Monday, January 20, 2014

As we celebrate the life and achievements of Martin Luther King, Jr. today, Climate First! posts a letter that the famed civil rights leader might have written to today’s climate activists.

                                                            January 20, 2014

Dear Climate Activists:

          I write because I understand that many in your movement are presently disillusioned, even despairing, of the current state of affairs in the United States regarding climate protection.  And, maybe, you have every right to be so.  

          The hour is late with regards to the well-being of the Earth and its inhabitants.  Scientists have concluded that we have ten, maybe twenty years at the outside, to avoid the unfathomable – the world’s climate lurching into instability, causing destructive super-storms, famine-inducing droughts, ferocious wildfires, flood-causing sea-level rise, numerous species die-off, and system-altering ocean acidification.  The ecological devastation to God’s Creation will be accompanied by widespread harm to human populations around the globe, many, of course, being marginalized and economically poor peoples who are least blameworthy for their horrific predicament.

          And despite the dire predictions of science, the vast majority of the world’s governments have done little to nothing to encourage a rapid transformation of their fossil fuel-based economies to ones based on clean renewable energies.  Meanwhile, the powerful private interests – especially the energy companies, some of the wealthiest corporations in human history – openly flout the apocalyptic warnings, pushing ahead to exploit the very last of the climate-wrecking carbon fuels, seemingly in a concerted effort to push the world beyond the point of no return vis-à-vis its climate.

          However, when I look back at the early years of our civil rights struggle in the U.S., I recall that we faced the same frighteningly low odds of success.  Standing in our way defiantly, was a white power structure that had codified a system of segregation, bolstered by a long tradition of brutal racism among some and placid acceptance among others.  Yet, through toil and suffering, we reached the mountaintop, overcoming what had earlier seemed nearly impossible to defeat.  And we did so through marches, sit-ins, and nonviolent direct actions, including, at times civil disobedience, all the while showing, as Jesus would have done, love     toward our opponents even in the face of their terrifying beatings and bombings.  And in time, as the moderate forces in our society slowly embraced the righteousness of our cause, the hardened walls of segregation and racism began to crumble.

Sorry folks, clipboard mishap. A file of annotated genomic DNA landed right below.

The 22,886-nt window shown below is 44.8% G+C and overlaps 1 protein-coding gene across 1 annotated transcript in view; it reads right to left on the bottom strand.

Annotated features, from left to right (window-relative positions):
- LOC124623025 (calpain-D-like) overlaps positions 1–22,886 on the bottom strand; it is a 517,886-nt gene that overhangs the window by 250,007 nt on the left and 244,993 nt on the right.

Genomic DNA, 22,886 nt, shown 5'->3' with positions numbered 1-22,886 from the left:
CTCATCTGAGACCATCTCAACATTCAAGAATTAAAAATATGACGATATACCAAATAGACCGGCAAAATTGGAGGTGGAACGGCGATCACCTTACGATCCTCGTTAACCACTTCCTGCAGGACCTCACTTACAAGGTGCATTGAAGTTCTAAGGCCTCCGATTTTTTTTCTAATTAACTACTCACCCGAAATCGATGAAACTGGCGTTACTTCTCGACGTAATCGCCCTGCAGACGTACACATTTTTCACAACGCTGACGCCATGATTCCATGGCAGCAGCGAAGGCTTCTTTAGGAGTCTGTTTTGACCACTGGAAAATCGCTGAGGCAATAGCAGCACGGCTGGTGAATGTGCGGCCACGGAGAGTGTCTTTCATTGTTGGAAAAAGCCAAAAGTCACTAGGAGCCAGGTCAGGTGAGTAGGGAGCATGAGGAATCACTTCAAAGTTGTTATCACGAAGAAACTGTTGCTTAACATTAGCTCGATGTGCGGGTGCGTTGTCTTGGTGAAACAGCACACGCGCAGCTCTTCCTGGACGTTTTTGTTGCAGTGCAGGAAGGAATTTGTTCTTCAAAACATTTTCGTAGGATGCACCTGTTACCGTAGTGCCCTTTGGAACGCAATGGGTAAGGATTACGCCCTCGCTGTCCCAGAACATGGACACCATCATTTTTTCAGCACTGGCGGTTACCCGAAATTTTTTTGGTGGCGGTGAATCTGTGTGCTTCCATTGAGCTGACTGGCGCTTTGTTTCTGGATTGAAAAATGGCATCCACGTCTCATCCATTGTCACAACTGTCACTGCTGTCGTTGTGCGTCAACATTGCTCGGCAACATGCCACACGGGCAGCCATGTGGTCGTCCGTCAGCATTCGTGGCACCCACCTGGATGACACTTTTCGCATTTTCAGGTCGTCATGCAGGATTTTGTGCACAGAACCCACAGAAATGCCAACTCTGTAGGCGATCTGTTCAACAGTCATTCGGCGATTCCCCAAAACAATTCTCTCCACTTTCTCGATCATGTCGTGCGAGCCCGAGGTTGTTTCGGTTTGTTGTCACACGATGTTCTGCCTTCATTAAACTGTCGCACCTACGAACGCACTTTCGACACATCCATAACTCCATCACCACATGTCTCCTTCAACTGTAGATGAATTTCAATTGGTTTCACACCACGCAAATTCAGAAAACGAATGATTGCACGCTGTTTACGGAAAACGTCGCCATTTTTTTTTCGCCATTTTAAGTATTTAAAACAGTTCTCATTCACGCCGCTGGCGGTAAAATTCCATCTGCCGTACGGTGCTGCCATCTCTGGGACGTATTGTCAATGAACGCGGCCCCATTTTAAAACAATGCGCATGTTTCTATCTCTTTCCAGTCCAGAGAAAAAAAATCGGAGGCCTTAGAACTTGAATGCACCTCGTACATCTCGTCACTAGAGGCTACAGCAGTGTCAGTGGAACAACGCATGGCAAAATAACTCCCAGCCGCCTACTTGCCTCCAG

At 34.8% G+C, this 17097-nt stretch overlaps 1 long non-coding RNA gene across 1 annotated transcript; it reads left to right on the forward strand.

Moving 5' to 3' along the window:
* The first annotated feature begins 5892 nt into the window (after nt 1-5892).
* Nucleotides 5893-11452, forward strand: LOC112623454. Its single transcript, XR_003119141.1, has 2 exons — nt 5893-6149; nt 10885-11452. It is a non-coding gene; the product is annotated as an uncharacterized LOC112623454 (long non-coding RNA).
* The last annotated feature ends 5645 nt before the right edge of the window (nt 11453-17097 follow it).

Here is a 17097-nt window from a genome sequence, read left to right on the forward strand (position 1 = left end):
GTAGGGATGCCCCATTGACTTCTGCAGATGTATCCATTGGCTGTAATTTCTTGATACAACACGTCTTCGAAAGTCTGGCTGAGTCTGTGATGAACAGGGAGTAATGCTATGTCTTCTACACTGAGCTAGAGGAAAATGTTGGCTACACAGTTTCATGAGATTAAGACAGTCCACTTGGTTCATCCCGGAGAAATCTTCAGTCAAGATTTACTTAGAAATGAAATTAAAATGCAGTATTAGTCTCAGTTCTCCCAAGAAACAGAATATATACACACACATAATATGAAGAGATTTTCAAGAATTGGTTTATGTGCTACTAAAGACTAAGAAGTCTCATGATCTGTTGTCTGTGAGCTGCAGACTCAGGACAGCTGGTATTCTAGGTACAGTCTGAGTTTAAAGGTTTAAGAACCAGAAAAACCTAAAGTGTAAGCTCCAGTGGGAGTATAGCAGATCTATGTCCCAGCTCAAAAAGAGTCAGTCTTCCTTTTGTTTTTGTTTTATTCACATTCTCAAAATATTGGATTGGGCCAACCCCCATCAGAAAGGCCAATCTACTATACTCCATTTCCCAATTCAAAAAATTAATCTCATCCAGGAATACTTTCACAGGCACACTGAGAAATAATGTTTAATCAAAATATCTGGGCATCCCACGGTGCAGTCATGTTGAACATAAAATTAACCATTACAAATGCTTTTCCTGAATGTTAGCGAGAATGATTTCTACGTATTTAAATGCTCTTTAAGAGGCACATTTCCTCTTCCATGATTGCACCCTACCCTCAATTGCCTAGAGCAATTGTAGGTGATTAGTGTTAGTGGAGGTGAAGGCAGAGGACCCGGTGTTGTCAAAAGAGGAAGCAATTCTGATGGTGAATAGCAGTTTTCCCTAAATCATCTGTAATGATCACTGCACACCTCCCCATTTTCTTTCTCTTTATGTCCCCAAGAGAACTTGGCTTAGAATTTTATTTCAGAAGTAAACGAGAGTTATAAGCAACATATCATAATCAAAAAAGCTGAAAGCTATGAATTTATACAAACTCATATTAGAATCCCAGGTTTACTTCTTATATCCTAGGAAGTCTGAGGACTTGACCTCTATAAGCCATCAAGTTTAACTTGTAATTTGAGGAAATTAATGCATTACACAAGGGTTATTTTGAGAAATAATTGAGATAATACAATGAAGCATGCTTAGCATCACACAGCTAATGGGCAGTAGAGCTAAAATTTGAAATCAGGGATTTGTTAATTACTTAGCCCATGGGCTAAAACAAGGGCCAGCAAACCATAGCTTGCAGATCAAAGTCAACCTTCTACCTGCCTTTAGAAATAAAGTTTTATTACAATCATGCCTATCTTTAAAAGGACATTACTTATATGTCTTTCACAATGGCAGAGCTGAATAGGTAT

So, I offer the following advice gleaned from the struggle of an earlier time with the hope that it is helpful to your cause.

          First, when your more restrained colleagues and supporters counsel you to be patient as victory will surely come with reasoned negotiation without the unruliness of marches and massive resistance, remember what I wrote to my counterparts from the Birmingham City Jail in 1963: ‘We have waited for more than three hundred and forty years for our constitutional and God-given rights.’  And ‘we know through painful experience that freedom is never voluntarily given by the oppressor.’  In a similar vein, climate activists can fairly argue that 20-plus years (since global warming science was first introduced to the American public) is long enough to wait for the country’s governmental and corporate leaders to address the environmental crisis that threatens our way of life, if not our very existence.  Clearly, reasoned negotiation through the political process has been an utter failure, a reality that portends a colossal intergenerational injustice about to be knowingly given to the young and unborn.  It is beyond question that widespread nonviolent direct action is now warranted to protect the Earth’s climate.    
          Second, I have heard that many in your movement express concern over those who advocate breaking the law in order to further the cause of protecting the climate.  Advocates for civil rights faced the same concerns in our time.  The concern is groundless.  I maintain that ‘there are two types of laws: just and unjust. I would be the first to advocate obeying just laws. One has not only a legal but a moral responsibility to obey just laws. Conversely, one has a moral responsibility to disobey unjust laws.  I would agree with St. Augustine that "an unjust law is no law at all."’  Those fighting for climate protection can rightly argue that the laws that support and promote expansion of fossil fuel use are unjust – they are fostering environmental injustice on whole populations of virtually powerless peoples.  As such, activists have an ethical imperative to refuse to abide by them.  Activists must take to heart that ‘nonviolent resistance is … based on the conviction that the universe is on the side of justice.’ 

          In close, I say that your cause to preserve a stable climate is noble and just, and that ‘to suffer in a righteous cause is to grow to our humanity’s full stature.’

                                                            Yours for the cause of Peace and                                                                               Brotherhood,

                                                            Martin Luther King, Jr.

Tuesday, February 14, 2012

Short Primer on Climate Change

Climate change (also known as “global warming”) occurs when an over-abundance of greenhouse gases in the atmosphere causes the average temperature of the earth to increase.  Greenhouse gases (GHG), which include carbon dioxide, methane, water vapor, and other gases, permit the sun’s light to reach the earth’s surface, but then act as a blanket prohibiting some of the resultant warmth reflecting off the surface from escaping into space.  This “greenhouse effect” causes the earth’s lower atmosphere and surface to heat up.